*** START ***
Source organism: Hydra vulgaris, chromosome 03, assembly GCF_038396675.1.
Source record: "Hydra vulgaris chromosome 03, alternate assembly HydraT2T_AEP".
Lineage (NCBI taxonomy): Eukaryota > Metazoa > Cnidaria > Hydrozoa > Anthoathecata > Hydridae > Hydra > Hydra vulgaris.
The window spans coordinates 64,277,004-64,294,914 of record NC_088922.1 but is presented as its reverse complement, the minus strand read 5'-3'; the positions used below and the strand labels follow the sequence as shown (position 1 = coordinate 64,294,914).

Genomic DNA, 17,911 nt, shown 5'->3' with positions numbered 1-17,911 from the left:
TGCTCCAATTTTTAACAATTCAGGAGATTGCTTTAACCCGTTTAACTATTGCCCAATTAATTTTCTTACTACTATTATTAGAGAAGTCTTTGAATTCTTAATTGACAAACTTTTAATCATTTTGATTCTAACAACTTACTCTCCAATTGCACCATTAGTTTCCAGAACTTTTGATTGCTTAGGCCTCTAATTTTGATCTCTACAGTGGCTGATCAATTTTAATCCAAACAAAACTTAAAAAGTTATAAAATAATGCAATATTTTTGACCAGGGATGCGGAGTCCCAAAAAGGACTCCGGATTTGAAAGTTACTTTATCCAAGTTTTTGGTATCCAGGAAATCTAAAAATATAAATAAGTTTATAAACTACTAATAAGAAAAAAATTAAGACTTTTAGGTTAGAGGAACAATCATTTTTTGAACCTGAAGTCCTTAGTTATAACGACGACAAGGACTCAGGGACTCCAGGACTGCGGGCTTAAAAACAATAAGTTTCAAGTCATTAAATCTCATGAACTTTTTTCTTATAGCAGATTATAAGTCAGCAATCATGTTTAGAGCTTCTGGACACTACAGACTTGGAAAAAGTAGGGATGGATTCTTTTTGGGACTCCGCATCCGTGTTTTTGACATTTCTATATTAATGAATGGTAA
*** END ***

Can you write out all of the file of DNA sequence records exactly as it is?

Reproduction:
Source organism: Hydra vulgaris, chromosome 03, assembly GCF_038396675.1.
Source record: "Hydra vulgaris chromosome 03, alternate assembly HydraT2T_AEP".
Lineage (NCBI taxonomy): Eukaryota > Metazoa > Cnidaria > Hydrozoa > Anthoathecata > Hydridae > Hydra > Hydra vulgaris.
The window spans coordinates 64,277,004-64,294,914 of record NC_088922.1 but is presented as its reverse complement, the minus strand read 5'-3'; the positions used below and the strand labels follow the sequence as shown (position 1 = coordinate 64,294,914).

Genomic DNA, 17,911 nt, shown 5'->3' with positions numbered 1-17,911 from the left:
TGCTCCAATTTTTAACAATTCAGGAGATTGCTTTAACCCGTTTAACTATTGCCCAATTAATTTTCTTACTACTATTATTAGAGAAGTCTTTGAATTCTTAATTGACAAACTTTTAATCATTTTGATTCTAACAACTTACTCTCCAATTGCACCATTAGTTTCCAGAACTTTTGATTGCTTAGGCCTCTAATTTTGATCTCTACAGTGGCTGATCAATTTTAATCCAAACAAAACTTAAAAAGTTATAAAATAATGCAATATTTTTGACCAGGGATGCGGAGTCCCAAAAAGGACTCCGGATTTGAAAGTTACTTTATCCAAGTTTTTGGTATCCAGGAAATCTAAAAATATAAATAAGTTTATAAACTACTAATAAGAAAAAAATTAAGACTTTTAGGTTAGAGGAACAATCATTTTTTGAACCTGAAGTCCTTAGTTATAACGACGACAAGGACTCAGGGACTCCAGGACTGCGGGCTTAAAAACAATAAGTTTCAAGTCATTAAATCTCATGAACTTTTTTCTTATAGCAGATTATAAGTCAGCAATCATGTTTAGAGCTTCTGGACACTACAGACTTGGAAAAAGTAGGGATGGATTCTTTTTGGGACTCCGCATCCGTGTTTTTGACATTTCTATATTAATGAATGGTAA